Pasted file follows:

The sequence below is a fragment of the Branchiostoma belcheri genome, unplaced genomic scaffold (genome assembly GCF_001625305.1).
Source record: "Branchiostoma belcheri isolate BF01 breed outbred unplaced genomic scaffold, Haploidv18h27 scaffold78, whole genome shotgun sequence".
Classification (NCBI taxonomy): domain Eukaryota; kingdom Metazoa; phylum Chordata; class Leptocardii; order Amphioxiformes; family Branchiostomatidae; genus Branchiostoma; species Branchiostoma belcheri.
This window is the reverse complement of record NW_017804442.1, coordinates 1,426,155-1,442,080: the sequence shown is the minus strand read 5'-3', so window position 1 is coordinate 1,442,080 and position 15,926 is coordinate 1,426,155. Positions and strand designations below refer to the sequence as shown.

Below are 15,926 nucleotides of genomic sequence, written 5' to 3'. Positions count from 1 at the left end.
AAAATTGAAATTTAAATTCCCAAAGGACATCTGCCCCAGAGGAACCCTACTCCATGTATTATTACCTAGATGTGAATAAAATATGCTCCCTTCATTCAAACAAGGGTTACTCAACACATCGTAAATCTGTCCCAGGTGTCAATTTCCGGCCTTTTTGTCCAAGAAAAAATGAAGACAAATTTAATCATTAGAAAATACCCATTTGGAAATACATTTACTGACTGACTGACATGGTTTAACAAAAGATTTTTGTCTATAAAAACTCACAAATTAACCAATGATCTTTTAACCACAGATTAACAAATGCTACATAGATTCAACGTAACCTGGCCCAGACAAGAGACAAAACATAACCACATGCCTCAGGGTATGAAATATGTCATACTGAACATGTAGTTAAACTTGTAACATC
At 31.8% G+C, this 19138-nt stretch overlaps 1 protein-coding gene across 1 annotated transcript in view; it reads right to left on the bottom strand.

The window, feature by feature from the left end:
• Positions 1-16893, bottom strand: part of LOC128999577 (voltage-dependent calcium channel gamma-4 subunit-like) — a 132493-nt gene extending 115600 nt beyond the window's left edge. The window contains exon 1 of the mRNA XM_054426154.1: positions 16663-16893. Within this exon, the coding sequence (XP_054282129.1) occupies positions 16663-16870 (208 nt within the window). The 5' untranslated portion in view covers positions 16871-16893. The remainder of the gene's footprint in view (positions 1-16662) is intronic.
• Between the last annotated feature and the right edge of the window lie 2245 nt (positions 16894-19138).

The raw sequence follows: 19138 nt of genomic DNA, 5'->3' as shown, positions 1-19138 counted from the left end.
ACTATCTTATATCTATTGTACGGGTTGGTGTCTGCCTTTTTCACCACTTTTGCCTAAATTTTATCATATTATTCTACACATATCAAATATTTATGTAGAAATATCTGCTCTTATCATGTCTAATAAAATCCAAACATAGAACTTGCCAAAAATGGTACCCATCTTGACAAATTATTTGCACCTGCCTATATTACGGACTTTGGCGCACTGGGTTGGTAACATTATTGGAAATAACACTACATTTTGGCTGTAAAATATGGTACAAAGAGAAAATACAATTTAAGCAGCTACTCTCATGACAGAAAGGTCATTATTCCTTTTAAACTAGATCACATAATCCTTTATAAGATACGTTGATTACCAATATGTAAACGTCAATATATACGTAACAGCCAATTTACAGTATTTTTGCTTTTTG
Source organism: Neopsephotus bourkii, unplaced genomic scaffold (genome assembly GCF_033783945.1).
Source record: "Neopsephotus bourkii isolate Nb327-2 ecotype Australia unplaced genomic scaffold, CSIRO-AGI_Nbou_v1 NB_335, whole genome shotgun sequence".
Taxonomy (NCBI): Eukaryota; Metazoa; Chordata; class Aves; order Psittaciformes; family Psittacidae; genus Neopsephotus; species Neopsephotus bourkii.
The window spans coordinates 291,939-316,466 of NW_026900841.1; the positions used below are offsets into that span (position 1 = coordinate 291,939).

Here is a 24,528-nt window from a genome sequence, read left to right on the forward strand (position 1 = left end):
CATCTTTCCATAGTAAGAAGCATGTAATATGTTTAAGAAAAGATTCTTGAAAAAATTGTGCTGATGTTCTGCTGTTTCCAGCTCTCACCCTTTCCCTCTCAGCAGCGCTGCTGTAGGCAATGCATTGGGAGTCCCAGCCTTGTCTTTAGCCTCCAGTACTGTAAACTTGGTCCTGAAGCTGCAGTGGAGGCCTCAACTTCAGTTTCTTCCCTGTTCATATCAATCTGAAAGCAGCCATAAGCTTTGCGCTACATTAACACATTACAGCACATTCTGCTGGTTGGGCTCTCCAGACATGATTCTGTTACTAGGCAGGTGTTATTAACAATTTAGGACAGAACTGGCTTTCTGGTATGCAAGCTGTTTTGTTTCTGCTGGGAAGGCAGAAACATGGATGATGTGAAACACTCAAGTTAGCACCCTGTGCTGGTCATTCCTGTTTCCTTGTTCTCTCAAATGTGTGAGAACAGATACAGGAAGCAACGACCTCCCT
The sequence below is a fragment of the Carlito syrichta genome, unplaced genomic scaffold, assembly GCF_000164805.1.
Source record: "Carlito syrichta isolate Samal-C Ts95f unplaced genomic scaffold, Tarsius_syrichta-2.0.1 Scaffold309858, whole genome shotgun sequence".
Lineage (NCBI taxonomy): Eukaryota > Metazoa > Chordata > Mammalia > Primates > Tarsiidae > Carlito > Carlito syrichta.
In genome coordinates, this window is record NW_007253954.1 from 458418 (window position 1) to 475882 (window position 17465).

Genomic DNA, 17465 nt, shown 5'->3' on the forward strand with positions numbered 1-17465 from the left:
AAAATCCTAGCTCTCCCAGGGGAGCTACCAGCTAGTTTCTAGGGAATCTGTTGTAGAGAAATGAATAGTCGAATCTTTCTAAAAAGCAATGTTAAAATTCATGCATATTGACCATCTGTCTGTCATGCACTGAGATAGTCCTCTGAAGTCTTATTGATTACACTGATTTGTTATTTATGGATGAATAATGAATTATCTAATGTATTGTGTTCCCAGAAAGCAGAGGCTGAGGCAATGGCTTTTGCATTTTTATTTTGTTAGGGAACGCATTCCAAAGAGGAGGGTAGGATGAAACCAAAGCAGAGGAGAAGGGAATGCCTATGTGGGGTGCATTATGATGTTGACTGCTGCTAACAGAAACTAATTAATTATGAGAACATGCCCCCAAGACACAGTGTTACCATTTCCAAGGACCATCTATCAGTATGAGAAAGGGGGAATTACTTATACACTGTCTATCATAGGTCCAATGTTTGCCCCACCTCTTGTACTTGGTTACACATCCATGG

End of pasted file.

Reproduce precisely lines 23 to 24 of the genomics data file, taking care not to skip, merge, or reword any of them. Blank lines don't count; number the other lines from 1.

Genomic DNA, 17465 nt, shown 5'->3' on the forward strand with positions numbered 1-17465 from the left:
AAAATCCTAGCTCTCCCAGGGGAGCTACCAGCTAGTTTCTAGGGAATCTGTTGTAGAGAAATGAATAGTCGAATCTTTCTAAAAAGCAATGTTAAAATTCATGCATATTGACCATCTGTCTGTCATGCACTGAGATAGTCCTCTGAAGTCTTATTGATTACACTGATTTGTTATTTATGGATGAATAATGAATTATCTAATGTATTGTGTTCCCAGAAAGCAGAGGCTGAGGCAATGGCTTTTGCATTTTTATTTTGTTAGGGAACGCATTCCAAAGAGGAGGGTAGGATGAAACCAAAGCAGAGGAGAAGGGAATGCCTATGTGGGGTGCATTATGATGTTGACTGCTGCTAACAGAAACTAATTAATTATGAGAACATGCCCCCAAGACACAGTGTTACCATTTCCAAGGACCATCTATCAGTATGAGAAAGGGGGAATTACTTATACACTGTCTATCATAGGTCCAATGTTTGCCCCACCTCTTGTACTTGGTTACACATCCATGG